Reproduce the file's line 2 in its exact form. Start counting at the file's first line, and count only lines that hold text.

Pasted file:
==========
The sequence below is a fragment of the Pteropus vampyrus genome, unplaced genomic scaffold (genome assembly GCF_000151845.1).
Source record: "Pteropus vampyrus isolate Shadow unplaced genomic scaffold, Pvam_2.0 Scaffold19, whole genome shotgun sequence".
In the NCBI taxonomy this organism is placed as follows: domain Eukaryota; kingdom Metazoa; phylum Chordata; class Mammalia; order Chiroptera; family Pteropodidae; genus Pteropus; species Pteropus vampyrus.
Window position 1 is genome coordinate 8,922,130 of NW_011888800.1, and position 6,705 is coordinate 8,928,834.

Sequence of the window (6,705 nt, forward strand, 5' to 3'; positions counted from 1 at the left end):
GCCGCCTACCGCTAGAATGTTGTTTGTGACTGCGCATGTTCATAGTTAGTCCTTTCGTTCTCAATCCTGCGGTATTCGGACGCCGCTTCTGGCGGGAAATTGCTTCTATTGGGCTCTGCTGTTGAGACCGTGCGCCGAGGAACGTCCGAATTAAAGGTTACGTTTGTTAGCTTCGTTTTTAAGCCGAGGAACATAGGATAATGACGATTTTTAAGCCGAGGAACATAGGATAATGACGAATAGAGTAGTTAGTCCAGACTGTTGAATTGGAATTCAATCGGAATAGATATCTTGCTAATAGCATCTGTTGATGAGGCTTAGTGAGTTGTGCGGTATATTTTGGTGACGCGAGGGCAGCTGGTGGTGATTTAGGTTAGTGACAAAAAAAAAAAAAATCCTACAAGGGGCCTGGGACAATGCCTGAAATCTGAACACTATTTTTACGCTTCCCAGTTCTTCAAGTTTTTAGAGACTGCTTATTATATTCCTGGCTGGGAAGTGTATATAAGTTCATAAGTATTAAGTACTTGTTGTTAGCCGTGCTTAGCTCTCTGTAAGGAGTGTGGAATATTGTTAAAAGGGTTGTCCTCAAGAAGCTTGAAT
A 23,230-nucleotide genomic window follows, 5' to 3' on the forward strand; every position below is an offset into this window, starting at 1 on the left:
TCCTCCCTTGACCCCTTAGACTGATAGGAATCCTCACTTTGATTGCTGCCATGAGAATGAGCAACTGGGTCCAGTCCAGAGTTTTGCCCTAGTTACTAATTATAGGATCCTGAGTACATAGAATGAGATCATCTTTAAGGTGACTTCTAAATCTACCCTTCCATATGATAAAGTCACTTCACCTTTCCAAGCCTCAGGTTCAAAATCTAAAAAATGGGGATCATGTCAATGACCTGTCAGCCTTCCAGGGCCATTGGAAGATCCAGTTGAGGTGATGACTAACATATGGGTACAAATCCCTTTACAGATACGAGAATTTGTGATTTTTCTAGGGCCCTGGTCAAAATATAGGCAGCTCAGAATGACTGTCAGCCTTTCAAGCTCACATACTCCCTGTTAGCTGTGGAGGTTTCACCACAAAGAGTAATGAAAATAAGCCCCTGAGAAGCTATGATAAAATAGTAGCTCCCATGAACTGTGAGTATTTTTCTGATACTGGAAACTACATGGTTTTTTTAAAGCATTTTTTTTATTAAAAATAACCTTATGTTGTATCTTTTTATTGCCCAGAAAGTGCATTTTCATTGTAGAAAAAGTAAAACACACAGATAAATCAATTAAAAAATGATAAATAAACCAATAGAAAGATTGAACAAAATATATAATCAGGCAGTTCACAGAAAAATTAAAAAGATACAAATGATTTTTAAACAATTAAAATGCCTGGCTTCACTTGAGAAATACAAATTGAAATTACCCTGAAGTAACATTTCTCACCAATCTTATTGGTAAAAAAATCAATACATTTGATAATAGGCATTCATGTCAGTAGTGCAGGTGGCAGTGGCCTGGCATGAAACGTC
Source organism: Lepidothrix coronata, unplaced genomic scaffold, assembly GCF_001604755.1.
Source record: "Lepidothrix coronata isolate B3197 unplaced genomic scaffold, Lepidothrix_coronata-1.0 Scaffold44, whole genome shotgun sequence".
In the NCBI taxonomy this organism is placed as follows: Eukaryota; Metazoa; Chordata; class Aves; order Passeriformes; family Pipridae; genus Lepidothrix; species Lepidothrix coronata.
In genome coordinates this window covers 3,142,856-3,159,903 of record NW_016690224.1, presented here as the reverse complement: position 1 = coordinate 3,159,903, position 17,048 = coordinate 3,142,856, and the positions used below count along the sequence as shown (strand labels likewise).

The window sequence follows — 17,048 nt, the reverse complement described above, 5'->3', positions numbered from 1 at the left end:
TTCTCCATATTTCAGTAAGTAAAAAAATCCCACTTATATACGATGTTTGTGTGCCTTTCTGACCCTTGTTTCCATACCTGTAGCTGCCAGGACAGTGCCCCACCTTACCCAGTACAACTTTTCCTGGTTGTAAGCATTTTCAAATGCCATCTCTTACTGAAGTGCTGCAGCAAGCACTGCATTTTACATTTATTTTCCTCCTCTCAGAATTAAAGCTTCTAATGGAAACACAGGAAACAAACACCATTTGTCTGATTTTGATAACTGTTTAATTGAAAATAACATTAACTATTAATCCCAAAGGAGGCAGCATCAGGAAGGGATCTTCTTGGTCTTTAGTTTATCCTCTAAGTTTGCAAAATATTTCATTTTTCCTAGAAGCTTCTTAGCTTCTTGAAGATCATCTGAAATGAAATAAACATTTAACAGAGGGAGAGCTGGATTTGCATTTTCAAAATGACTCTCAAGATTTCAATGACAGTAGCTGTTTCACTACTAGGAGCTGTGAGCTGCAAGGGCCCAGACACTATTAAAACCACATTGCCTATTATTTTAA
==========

Source record: "Pteropus vampyrus isolate Shadow unplaced genomic scaffold, Pvam_2.0 Scaffold19, whole genome shotgun sequence".